High Court strikes down Tasmania’s excessive anti-protest laws

High Court strikes down Tasmania’s excessive anti-protest laws

The High Court of Australia has ruled that key provisions of Tasmania’s excessive anti-protest legislation are invalid because they violate the implied freedom of political communication in the Australian Constitution.

The Executive Director of the Human Rights Law Centre, Hugh de Kretser, said the decision was a big win for democracy in Australia.

"Free expression and the right to peaceful protest are essential to our democracy and must be protected. The High Court’s landmark decision protects these fundamental values."

"These laws sought to prevent and punish protest that affects business. They were too broad, too harsh and too vague. They were thoroughly undemocratic and put corporate interests ahead of democratic interests," said Mr de Kretser.

The Human Rights Law Centrewas granted permission by the High Court to intervene in the case to support the challenge by Dr Bob Brown and Jessica Hoyt.

The case centred around the arrest of Dr Brown on a public road while he was trying to film a video about a controversial logging project in Tasmania’s native Lapoinya forest. A second plaintiff, Jessica Hoyt, was separately arrested in the Lapoinya forest in similar circumstances.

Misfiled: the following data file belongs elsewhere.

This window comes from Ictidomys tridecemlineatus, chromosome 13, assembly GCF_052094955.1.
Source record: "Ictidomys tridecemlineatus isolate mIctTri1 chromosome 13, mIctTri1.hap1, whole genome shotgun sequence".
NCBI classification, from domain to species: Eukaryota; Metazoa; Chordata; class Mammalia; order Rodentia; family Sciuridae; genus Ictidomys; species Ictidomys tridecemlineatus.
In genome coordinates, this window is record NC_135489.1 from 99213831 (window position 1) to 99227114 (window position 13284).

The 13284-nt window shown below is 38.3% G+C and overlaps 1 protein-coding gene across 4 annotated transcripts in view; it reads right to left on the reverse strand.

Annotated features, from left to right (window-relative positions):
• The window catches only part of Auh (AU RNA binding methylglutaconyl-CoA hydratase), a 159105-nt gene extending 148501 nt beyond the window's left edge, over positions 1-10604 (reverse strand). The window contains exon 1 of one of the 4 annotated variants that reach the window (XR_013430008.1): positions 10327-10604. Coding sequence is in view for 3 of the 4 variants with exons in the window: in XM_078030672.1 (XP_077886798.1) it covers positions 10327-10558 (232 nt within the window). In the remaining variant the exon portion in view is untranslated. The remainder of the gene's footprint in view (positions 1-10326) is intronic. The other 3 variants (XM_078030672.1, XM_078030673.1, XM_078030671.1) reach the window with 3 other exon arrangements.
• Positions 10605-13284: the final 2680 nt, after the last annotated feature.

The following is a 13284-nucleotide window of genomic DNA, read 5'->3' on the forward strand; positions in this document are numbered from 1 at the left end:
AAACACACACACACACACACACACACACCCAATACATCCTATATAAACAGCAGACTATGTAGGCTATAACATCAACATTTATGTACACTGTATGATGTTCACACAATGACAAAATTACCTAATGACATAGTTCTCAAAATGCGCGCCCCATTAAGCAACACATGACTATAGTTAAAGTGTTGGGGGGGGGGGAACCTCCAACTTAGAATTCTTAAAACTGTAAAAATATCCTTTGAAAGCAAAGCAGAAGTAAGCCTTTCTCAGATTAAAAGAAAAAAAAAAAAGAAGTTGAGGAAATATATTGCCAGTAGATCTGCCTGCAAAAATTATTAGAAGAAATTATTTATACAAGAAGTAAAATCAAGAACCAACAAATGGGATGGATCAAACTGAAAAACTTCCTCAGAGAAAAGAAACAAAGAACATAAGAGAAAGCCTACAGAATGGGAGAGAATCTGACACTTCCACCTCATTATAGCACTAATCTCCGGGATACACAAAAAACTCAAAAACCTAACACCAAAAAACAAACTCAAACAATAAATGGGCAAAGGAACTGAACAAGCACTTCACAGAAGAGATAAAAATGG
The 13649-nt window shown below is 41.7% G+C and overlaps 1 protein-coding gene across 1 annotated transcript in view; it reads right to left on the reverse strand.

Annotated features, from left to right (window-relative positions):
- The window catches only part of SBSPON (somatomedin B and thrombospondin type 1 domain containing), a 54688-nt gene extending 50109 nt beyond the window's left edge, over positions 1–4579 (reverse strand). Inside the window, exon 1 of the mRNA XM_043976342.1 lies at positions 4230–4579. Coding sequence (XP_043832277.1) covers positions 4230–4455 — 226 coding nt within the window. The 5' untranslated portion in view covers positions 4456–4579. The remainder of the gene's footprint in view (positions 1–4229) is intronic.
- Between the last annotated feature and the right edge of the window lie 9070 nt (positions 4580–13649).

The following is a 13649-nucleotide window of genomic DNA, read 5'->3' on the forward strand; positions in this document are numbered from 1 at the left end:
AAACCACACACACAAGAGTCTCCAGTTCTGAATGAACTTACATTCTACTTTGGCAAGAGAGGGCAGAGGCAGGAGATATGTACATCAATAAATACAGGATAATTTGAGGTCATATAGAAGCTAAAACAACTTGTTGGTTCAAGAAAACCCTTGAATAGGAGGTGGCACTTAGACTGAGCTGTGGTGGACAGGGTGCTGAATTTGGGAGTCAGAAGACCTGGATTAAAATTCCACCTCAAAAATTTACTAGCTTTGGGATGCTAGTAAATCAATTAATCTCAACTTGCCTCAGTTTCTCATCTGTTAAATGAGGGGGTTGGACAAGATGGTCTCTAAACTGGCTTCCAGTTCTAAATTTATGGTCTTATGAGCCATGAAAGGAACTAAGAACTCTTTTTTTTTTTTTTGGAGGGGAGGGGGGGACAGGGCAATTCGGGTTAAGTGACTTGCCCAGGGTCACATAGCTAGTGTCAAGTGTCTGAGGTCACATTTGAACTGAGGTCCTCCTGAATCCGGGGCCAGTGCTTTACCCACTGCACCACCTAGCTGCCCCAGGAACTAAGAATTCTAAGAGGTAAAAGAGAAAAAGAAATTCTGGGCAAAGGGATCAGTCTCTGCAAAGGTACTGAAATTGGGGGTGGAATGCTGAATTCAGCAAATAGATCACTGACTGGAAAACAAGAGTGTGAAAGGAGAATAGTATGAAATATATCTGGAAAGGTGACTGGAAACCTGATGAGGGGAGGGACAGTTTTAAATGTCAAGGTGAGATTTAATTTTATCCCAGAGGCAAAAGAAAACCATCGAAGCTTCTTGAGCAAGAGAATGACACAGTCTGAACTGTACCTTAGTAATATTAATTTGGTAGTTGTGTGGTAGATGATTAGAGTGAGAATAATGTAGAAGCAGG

"Today is a great day for the forests, wildlife and all of nature in Tasmania and around Australia. And a great day for the fundamental right of Australians to peaceful protest," said Dr Brown.

Mr de Kretser said the Tasmanian laws are part of a broader undemocratic trend, with state governments across the country in recent years seeking to pass excessive laws that stifle peaceful protest.

"Governments shouldn’t be able to sell off our democratic rights in order to protect business interests. The High Court’s decision strikes down key parts of this excessive legislation that led to the arrests that sparked this case. The Tasmanian Government should now scrap the legislation entirely," said Mr de Kretser.

The Court in its 183 page judgment ruled in favour of Dr Brown and Ms Hoyt by a six to one majority.

A big thanks to our incredible pro bono team of DLA Piper, Bret Walker SC, Jonathon Redwood and Prue Bindon.

For interviews or further information please call:

Hugh de Krester, Executive Director, Human Rights Law Centre, 0403 965 340